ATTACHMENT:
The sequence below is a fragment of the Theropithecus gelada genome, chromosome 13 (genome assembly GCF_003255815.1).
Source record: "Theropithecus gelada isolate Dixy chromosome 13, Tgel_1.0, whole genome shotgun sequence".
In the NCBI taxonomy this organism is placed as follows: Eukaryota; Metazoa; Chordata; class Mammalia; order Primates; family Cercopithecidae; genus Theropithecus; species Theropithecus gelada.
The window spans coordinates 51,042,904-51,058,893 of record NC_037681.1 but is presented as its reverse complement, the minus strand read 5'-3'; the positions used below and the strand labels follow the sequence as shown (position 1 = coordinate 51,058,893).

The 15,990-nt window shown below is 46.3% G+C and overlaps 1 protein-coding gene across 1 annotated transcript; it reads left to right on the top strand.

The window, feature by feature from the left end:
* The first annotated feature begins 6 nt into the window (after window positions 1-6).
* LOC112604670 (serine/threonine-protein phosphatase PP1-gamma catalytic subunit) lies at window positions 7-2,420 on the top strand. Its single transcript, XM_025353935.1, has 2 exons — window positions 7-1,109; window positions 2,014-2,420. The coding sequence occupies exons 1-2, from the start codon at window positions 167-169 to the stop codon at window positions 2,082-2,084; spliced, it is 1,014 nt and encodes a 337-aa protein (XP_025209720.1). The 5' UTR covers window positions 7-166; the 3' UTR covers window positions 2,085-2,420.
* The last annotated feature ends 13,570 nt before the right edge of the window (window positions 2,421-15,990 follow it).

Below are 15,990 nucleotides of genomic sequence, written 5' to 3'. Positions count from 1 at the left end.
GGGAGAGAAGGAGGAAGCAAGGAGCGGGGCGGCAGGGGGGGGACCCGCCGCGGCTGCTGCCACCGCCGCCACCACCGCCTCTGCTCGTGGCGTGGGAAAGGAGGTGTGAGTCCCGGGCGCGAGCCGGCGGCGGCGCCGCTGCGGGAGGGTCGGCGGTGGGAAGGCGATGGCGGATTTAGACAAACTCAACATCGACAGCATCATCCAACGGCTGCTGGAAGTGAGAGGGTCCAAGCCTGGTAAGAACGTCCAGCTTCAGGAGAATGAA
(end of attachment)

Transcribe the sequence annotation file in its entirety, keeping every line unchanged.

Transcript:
The sequence below is a fragment of the Theropithecus gelada genome, chromosome 13 (genome assembly GCF_003255815.1).
Source record: "Theropithecus gelada isolate Dixy chromosome 13, Tgel_1.0, whole genome shotgun sequence".
In the NCBI taxonomy this organism is placed as follows: Eukaryota; Metazoa; Chordata; class Mammalia; order Primates; family Cercopithecidae; genus Theropithecus; species Theropithecus gelada.
The window spans coordinates 51,042,904-51,058,893 of record NC_037681.1 but is presented as its reverse complement, the minus strand read 5'-3'; the positions used below and the strand labels follow the sequence as shown (position 1 = coordinate 51,058,893).

The 15,990-nt window shown below is 46.3% G+C and overlaps 1 protein-coding gene across 1 annotated transcript; it reads left to right on the top strand.

The window, feature by feature from the left end:
* The first annotated feature begins 6 nt into the window (after window positions 1-6).
* LOC112604670 (serine/threonine-protein phosphatase PP1-gamma catalytic subunit) lies at window positions 7-2,420 on the top strand. Its single transcript, XM_025353935.1, has 2 exons — window positions 7-1,109; window positions 2,014-2,420. The coding sequence occupies exons 1-2, from the start codon at window positions 167-169 to the stop codon at window positions 2,082-2,084; spliced, it is 1,014 nt and encodes a 337-aa protein (XP_025209720.1). The 5' UTR covers window positions 7-166; the 3' UTR covers window positions 2,085-2,420.
* The last annotated feature ends 13,570 nt before the right edge of the window (window positions 2,421-15,990 follow it).

Below are 15,990 nucleotides of genomic sequence, written 5' to 3'. Positions count from 1 at the left end.
GGGAGAGAAGGAGGAAGCAAGGAGCGGGGCGGCAGGGGGGGGACCCGCCGCGGCTGCTGCCACCGCCGCCACCACCGCCTCTGCTCGTGGCGTGGGAAAGGAGGTGTGAGTCCCGGGCGCGAGCCGGCGGCGGCGCCGCTGCGGGAGGGTCGGCGGTGGGAAGGCGATGGCGGATTTAGACAAACTCAACATCGACAGCATCATCCAACGGCTGCTGGAAGTGAGAGGGTCCAAGCCTGGTAAGAACGTCCAGCTTCAGGAGAATGAA